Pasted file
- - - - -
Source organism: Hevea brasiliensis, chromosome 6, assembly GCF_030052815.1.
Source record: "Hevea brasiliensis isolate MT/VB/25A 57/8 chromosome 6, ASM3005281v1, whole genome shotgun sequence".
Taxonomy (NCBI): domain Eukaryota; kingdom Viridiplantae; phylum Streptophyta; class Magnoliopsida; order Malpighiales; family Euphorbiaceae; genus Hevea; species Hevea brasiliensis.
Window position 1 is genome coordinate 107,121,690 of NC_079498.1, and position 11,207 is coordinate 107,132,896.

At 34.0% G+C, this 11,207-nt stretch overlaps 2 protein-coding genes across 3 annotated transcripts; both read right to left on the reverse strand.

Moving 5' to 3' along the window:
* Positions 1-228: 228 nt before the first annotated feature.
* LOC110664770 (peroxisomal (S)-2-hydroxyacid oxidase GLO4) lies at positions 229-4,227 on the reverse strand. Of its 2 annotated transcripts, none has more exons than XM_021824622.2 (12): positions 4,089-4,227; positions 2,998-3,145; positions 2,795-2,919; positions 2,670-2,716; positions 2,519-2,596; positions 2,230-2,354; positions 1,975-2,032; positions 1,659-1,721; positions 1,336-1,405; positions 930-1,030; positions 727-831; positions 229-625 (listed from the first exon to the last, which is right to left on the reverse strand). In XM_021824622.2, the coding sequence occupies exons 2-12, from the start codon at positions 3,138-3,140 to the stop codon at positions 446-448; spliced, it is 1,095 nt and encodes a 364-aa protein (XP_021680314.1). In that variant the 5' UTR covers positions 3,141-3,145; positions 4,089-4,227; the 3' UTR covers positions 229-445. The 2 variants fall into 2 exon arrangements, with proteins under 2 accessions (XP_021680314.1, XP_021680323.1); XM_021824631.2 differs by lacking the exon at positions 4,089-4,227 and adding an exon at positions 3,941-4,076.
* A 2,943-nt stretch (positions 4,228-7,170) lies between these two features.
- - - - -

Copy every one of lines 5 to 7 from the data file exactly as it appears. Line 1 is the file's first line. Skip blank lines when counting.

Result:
At 34.0% G+C, this 11,207-nt stretch overlaps 2 protein-coding genes across 3 annotated transcripts; both read right to left on the reverse strand.

Moving 5' to 3' along the window:
* Positions 1-228: 228 nt before the first annotated feature.